Randomized Trial of Standard Adjuvant Chemotherapy Regimens Versus Capecitabine in Older Women With Early Breast Cancer: 10-Year Update of the CALGB 49907 Trial.

J Clin Oncol 2019 09 24;37(26):2338-2348. Epub 2019 Jul 24.

University of North Carolina Lineberger Comprehensive Cancer Center, Chapel Hill, NC.

Purpose: Older women with breast cancer remain under-represented in clinical trials. The Cancer and Leukemia Group B 49907 trial focused on women age 65 years and older. We previously reported the primary analysis after a median follow-up of 2.4 years. Standard adjuvant chemotherapy showed significant improvements in recurrence-free survival (RFS) and overall survival compared with capecitabine. We now update results at a median follow-up of 11.4 years.

Patients And Methods: Patients age 65 years or older with early breast cancer were randomly assigned to either standard adjuvant chemotherapy (physician's choice of either cyclophosphamide, methotrexate, and fluorouracil or cyclophosphamide and doxorubicin) or capecitabine. An adaptive Bayesian design was used to determine sample size and test noninferiority of capecitabine. The primary end point was RFS.

Results: The design stopped accrual with 633 patients at its first sample size assessment. RFS remains significantly longer for patients treated with standard chemotherapy. At 10 years, in patients treated with standard chemotherapy versus capecitabine, the RFS rates were 56% and 50%, respectively (hazard ratio [HR], 0.80; = .03); breast cancer-specific survival rates were 88% and 82%, respectively (HR, 0.62; = .03); and overall survival rates were 62% and 56%, respectively (HR, 0.84; = .16). With longer follow-up, standard chemotherapy remains superior to capecitabine among hormone receptor-negative patients (HR, 0.66; = .02), but not among hormone receptor-positive patients (HR, 0.89; = .43). Overall, 43.9% of patients have died (13.1% from breast cancer, 16.4% from causes other than breast cancer, and 14.1% from unknown causes). Second nonbreast cancers occurred in 14.1% of patients.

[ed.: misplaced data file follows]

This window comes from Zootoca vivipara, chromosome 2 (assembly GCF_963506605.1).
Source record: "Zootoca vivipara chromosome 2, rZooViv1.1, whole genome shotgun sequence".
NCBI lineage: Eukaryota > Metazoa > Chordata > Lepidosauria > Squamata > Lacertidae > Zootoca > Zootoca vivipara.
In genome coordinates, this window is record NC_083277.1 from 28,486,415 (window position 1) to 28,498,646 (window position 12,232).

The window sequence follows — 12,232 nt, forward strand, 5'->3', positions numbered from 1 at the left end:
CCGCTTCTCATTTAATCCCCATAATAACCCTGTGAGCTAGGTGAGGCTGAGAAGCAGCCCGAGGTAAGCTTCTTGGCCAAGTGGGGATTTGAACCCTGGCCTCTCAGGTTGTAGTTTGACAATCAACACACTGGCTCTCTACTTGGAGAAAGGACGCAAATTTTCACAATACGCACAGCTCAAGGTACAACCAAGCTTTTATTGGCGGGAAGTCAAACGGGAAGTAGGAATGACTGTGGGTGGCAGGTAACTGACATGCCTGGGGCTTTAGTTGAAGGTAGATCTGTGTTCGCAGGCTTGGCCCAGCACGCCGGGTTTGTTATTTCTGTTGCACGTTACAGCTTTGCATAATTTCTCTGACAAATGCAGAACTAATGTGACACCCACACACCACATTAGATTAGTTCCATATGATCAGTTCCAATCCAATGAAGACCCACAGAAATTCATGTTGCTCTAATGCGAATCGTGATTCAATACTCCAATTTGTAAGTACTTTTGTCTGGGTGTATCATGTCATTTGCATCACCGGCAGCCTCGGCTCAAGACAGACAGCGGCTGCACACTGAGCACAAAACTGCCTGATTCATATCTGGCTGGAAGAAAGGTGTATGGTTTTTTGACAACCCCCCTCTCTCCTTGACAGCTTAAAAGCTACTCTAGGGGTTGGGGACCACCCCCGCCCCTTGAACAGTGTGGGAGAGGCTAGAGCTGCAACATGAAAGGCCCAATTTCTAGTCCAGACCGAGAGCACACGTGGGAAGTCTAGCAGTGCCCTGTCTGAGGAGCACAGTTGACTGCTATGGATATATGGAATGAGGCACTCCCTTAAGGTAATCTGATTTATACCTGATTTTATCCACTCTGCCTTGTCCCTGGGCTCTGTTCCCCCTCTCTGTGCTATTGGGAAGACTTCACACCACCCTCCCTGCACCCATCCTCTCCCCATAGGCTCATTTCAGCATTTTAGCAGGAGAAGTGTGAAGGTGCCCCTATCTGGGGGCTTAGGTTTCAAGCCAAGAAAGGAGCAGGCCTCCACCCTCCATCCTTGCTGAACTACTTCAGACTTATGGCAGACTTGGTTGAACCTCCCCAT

Conclusion: With longer follow-up, RFS remains superior for standard adjuvant chemotherapy versus capecitabine, especially in patients with hormone receptor-negative disease. Competing risks in this older population dilute overall survival benefits.